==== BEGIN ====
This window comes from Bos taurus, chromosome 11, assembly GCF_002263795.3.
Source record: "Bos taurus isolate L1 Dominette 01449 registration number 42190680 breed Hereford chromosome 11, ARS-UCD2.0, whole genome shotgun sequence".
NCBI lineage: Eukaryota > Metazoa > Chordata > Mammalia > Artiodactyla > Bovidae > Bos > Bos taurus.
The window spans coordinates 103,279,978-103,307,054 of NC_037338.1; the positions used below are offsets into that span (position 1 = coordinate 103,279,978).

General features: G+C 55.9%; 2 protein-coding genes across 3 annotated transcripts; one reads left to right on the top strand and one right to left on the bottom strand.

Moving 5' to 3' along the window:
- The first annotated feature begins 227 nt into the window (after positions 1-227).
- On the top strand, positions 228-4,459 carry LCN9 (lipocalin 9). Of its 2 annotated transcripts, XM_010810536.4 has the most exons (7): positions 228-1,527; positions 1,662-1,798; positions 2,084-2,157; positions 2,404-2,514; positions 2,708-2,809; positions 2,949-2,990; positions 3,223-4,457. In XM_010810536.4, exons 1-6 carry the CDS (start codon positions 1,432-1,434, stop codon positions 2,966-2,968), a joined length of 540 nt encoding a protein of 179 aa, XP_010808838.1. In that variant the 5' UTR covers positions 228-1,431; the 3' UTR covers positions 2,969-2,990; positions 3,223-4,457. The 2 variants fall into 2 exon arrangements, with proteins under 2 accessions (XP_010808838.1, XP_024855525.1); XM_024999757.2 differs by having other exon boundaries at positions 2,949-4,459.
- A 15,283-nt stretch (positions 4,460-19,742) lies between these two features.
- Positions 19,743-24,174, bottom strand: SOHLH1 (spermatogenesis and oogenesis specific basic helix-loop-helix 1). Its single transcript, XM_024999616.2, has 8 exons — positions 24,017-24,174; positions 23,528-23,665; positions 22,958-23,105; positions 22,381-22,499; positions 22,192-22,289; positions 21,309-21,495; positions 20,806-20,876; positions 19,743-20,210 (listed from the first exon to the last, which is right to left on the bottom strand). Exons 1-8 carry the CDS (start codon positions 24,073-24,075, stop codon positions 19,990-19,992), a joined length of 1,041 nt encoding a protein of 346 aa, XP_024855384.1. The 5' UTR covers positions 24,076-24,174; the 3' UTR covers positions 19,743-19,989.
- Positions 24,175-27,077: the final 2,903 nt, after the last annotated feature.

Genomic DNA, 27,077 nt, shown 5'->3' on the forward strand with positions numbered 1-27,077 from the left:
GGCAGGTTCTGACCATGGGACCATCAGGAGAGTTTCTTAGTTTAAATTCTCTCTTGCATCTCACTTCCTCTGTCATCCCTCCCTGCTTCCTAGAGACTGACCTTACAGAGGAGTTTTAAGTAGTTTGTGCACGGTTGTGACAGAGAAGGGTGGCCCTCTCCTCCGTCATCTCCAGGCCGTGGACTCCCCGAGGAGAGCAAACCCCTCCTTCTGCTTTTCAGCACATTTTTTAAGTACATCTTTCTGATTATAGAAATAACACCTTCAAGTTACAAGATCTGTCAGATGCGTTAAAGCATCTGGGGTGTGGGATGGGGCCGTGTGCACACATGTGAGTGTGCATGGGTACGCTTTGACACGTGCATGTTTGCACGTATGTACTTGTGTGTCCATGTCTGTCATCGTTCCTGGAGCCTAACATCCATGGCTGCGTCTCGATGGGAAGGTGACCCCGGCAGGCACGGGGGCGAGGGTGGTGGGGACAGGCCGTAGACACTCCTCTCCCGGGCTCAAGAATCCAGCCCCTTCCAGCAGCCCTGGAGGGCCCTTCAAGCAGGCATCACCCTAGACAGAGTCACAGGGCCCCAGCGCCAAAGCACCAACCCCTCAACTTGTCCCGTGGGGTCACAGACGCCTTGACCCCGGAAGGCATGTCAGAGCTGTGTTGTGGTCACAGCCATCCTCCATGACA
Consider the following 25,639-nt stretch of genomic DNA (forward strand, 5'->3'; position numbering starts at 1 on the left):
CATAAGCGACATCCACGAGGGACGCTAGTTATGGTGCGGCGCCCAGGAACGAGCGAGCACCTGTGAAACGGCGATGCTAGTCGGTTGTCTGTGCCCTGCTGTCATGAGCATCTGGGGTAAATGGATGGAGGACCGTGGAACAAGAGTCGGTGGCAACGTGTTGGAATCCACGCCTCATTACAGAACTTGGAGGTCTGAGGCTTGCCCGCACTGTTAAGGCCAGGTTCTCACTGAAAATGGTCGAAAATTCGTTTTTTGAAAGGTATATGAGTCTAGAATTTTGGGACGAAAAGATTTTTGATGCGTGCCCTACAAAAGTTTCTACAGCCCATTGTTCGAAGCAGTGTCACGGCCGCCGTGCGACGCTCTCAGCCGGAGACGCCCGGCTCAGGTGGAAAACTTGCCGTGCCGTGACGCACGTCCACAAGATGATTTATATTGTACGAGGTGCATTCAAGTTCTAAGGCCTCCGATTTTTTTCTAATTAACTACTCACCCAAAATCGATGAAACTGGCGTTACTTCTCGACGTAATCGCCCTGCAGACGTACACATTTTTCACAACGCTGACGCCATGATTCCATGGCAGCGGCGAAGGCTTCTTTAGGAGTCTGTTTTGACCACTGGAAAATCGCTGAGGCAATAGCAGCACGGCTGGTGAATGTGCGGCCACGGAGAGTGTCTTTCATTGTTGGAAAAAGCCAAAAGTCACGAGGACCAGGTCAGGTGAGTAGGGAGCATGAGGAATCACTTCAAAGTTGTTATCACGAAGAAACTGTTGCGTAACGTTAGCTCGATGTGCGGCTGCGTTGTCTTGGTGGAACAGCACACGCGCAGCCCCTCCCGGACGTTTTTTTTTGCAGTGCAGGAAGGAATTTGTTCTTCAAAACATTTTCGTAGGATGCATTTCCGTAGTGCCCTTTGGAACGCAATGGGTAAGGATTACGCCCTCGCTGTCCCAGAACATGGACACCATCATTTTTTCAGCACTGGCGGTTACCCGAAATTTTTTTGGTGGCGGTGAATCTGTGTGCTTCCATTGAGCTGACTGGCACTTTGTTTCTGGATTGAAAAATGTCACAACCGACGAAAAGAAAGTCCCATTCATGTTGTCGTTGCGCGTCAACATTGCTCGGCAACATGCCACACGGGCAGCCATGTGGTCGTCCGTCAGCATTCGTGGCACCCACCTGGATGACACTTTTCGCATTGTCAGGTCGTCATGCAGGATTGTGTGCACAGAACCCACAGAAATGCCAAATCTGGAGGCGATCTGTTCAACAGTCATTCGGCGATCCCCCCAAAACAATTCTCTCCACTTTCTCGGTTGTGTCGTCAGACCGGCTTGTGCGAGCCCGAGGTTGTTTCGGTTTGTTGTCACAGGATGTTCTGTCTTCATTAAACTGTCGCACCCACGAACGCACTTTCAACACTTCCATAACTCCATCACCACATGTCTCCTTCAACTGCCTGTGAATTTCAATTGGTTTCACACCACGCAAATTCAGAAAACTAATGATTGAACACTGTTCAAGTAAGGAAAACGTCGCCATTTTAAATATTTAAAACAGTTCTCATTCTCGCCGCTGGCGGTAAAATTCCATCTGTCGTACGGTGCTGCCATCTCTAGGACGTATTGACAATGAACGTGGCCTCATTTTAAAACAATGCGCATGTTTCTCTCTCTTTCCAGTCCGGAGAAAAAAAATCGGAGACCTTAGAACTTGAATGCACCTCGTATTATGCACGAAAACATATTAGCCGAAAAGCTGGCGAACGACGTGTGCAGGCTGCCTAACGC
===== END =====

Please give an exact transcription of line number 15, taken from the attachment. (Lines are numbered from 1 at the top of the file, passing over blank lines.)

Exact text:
CATAAGCGACATCCACGAGGGACGCTAGTTATGGTGCGGCGCCCAGGAACGAGCGAGCACCTGTGAAACGGCGATGCTAGTCGGTTGTCTGTGCCCTGCTGTCATGAGCATCTGGGGTAAATGGATGGAGGACCGTGGAACAAGAGTCGGTGGCAACGTGTTGGAATCCACGCCTCATTACAGAACTTGGAGGTCTGAGGCTTGCCCGCACTGTTAAGGCCAGGTTCTCACTGAAAATGGTCGAAAATTCGTTTTTTGAAAGGTATATGAGTCTAGAATTTTGGGACGAAAAGATTTTTGATGCGTGCCCTACAAAAGTTTCTACAGCCCATTGTTCGAAGCAGTGTCACGGCCGCCGTGCGACGCTCTCAGCCGGAGACGCCCGGCTCAGGTGGAAAACTTGCCGTGCCGTGACGCACGTCCACAAGATGATTTATATTGTACGAGGTGCATTCAAGTTCTAAGGCCTCCGATTTTTTTCTAATTAACTACTCACCCAAAATCGATGAAACTGGCGTTACTTCTCGACGTAATCGCCCTGCAGACGTACACATTTTTCACAACGCTGACGCCATGATTCCATGGCAGCGGCGAAGGCTTCTTTAGGAGTCTGTTTTGACCACTGGAAAATCGCTGAGGCAATAGCAGCACGGCTGGTGAATGTGCGGCCACGGAGAGTGTCTTTCATTGTTGGAAAAAGCCAAAAGTCACGAGGACCAGGTCAGGTGAGTAGGGAGCATGAGGAATCACTTCAAAGTTGTTATCACGAAGAAACTGTTGCGTAACGTTAGCTCGATGTGCGGCTGCGTTGTCTTGGTGGAACAGCACACGCGCAGCCCCTCCCGGACGTTTTTTTTTGCAGTGCAGGAAGGAATTTGTTCTTCAAAACATTTTCGTAGGATGCATTTCCGTAGTGCCCTTTGGAACGCAATGGGTAAGGATTACGCCCTCGCTGTCCCAGAACATGGACACCATCATTTTTTCAGCACTGGCGGTTACCCGAAATTTTTTTGGTGGCGGTGAATCTGTGTGCTTCCATTGAGCTGACTGGCACTTTGTTTCTGGATTGAAAAATGTCACAACCGACGAAAAGAAAGTCCCATTCATGTTGTCGTTGCGCGTCAACATTGCTCGGCAACATGCCACACGGGCAGCCATGTGGTCGTCCGTCAGCATTCGTGGCACCCACCTGGATGACACTTTTCGCATTGTCAGGTCGTCATGCAGGATTGTGTGCACAGAACCCACAGAAATGCCAAATCTGGAGGCGATCTGTTCAACAGTCATTCGGCGATCCCCCCAAAACAATTCTCTCCACTTTCTCGGTTGTGTCGTCAGACCGGCTTGTGCGAGCCCGAGGTTGTTTCGGTTTGTTGTCACAGGATGTTCTGTCTTCATTAAACTGTCGCACCCACGAACGCACTTTCAACACTTCCATAACTCCATCACCACATGTCTCCTTCAACTGCCTGTGAATTTCAATTGGTTTCACACCACGCAAATTCAGAAAACTAATGATTGAACACTGTTCAAGTAAGGAAAACGTCGCCATTTTAAATATTTAAAACAGTTCTCATTCTCGCCGCTGGCGGTAAAATTCCATCTGTCGTACGGTGCTGCCATCTCTAGGACGTATTGACAATGAACGTGGCCTCATTTTAAAACAATGCGCATGTTTCTCTCTCTTTCCAGTCCGGAGAAAAAAAATCGGAGACCTTAGAACTTGAATGCACCTCGTATTATGCACGAAAACATATTAGCCGAAAAGCTGGCGAACGACGTGTGCAGGCTGCCTAACGC